The Figure 3 screencast video shows how you can conserve front-panel real estate by placing two waveform graphs inside a tabbed control.

### Decode the message bitstream

Use a zero-crossing comparator (specifically of the "less than zero" type) to convert the sampled baseband signal to a bitstream. Process this bitstream with cid_DetectStartBit.vi to extract only the data block portion of the bitstream.

Use util_BitstreamToText.vi to convert the bitstream to a sequence of 8-bit values ("string" data type), and then use cid_ParseMessage to convert the text string into an information cluster to be displayed with the custom front-panel control CID Display.

Include front panel indicators for the framing error and text out outputs from util_BitstreamToText.vi. The string indicator can be easily switched from ASCII display to hexadecimal display, as needed: right-click on the front panel indicator and choose either "Normal Display" or "Hex Display."

The framing error indicator should be dark for the entire data block region; some "left over" bits are likely after the data block ends due to the delay until the FSK demodulator's PLL locked output returns to F, and the resulting framing errors may be safely ignored.

### Evaluate the completed system

Choose one of the Caller ID signal recordings, and run your VI to decode the FSK signal. When all goes well, the CID Display indicator will show "OK" for both the parsing process and the checksum calculation.

Confirm that the data block values are correctly extracted by manually decoding the hex values in the text string front panel indicator. More specifically, copy the hex values to a piece of paper, and work through the interpretation of each byte. For example, the first byte of the data block is 0x80, which indicates the Caller ID message is of the MDMF (Multiple Data Message Format) type. The next byte is an 8-bit unsigned integer that indicates message length; convert the hexadecimal value to decimal and report this value. Continue in this way to demonstrate that you understand the significance of each byte in the data block.

Try your Caller ID decoder on other signal recordings. Report the CID Display indicator values for each audio signal recording.

## References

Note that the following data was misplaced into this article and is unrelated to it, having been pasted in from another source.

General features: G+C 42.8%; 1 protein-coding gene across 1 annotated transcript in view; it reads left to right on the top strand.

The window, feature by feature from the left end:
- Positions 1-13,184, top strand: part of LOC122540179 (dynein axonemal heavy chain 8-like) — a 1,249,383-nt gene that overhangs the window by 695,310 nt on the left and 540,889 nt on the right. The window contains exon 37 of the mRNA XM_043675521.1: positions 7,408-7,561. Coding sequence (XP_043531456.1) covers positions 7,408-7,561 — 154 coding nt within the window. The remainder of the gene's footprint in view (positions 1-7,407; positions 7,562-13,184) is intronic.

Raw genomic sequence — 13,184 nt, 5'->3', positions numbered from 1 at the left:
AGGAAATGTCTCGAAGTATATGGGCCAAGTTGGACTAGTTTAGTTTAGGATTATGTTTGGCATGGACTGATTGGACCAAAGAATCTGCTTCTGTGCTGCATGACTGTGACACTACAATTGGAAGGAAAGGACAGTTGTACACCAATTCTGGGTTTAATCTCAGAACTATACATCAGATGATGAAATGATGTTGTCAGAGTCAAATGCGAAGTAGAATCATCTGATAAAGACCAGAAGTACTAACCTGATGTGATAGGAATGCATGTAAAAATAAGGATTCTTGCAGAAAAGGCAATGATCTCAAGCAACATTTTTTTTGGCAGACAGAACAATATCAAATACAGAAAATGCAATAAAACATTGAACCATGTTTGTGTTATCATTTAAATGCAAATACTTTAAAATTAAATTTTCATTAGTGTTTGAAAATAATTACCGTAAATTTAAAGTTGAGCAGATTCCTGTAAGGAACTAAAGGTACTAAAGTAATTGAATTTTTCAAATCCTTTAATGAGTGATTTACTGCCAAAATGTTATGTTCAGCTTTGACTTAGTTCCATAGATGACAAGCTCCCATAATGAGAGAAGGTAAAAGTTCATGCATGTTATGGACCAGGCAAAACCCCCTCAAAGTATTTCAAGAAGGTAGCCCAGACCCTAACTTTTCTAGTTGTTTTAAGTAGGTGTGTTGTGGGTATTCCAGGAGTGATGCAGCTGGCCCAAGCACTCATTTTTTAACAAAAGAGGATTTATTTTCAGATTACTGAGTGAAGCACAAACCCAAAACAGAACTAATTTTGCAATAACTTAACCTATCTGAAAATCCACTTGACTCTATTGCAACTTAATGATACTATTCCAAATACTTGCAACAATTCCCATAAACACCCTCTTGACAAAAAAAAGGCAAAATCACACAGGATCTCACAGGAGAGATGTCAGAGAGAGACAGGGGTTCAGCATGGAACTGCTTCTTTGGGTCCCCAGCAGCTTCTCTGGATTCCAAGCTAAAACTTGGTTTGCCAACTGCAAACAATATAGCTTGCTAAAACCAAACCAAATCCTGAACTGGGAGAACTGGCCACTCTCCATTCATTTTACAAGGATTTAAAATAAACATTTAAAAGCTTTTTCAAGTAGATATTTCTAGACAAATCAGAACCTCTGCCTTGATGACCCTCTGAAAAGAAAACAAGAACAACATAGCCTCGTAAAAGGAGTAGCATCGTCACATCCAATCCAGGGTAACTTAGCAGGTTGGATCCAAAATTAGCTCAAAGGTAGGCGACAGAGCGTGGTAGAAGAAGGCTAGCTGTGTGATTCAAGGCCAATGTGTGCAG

1. Carlson, A. Bruce, Paul B. Crilly, and Janet C. Rutledge, "Communication Systems," 4th ed., McGraw-Hill, 2002. ISBN-13: 978-0-07-011127-1
2. Couch, Leon W. II, "Digital and Analog Communication Systems," 7th ed., Pearson Prentice Hall, 2007. ISBN-10: 0-13-142492-0
3. Haykin, Simon, and Michael Moher, "Introduction to Analog and Digital Communication Systems," 2nd ed., Wiley, 2007. ISBN-13: 978-0-471-43222-7
4. Lathi, Bhagwandas P., "Modern Digital and Analog Communication Systems," 3rd ed., Oxford University Press, 1998. ISBN-10: 0-19-511009-9
5. Proakis, John G., and Masoud Salehi, "Fundamentals of Communication Systems," Pearson Prentice Hall, 2005. ISBN-10: 0-13-147135-X
6. Stern, Harold P.E., and Samy A. Mahmoud, "Communication Systems," Pearson Prentice Hall, 2004. ISBN-10: 0-13-040268-0
7. Wheeler, Tom, "Electronic Communications for Technicians," 2nd ed., Pearson Prentice Hall, 2006. ISBN-10: 0-13-113049-8

## Content actions

PDF | EPUB (?)

### What is an EPUB file?

EPUB is an electronic book format that can be read on a variety of mobile devices.

PDF | EPUB (?)

### What is an EPUB file?

EPUB is an electronic book format that can be read on a variety of mobile devices.

#### Collection to:

My Favorites (?)

'My Favorites' is a special kind of lens which you can use to bookmark modules and collections. 'My Favorites' can only be seen by you, and collections saved in 'My Favorites' can remember the last module you were on. You need an account to use 'My Favorites'.

| A lens I own (?)

#### Definition of a lens

##### Lenses

A lens is a custom view of the content in the repository. You can think of it as a fancy kind of list that will let you see content through the eyes of organizations and people you trust.

##### What is in a lens?

Lens makers point to materials (modules and collections), creating a guide that includes their own comments and descriptive tags about the content.

##### Who can create a lens?

Any individual member, a community, or a respected organization.

##### What are tags?

Tags are descriptors added by lens makers to help label content, attaching a vocabulary that is meaningful in the context of the lens.

| External bookmarks

#### Module to:

My Favorites (?)

'My Favorites' is a special kind of lens which you can use to bookmark modules and collections. 'My Favorites' can only be seen by you, and collections saved in 'My Favorites' can remember the last module you were on. You need an account to use 'My Favorites'.

| A lens I own (?)

#### Definition of a lens

##### Lenses

A lens is a custom view of the content in the repository. You can think of it as a fancy kind of list that will let you see content through the eyes of organizations and people you trust.

##### What is in a lens?

Lens makers point to materials (modules and collections), creating a guide that includes their own comments and descriptive tags about the content.

##### Who can create a lens?

Any individual member, a community, or a respected organization.

##### What are tags?

Tags are descriptors added by lens makers to help label content, attaching a vocabulary that is meaningful in the context of the lens.

| External bookmarks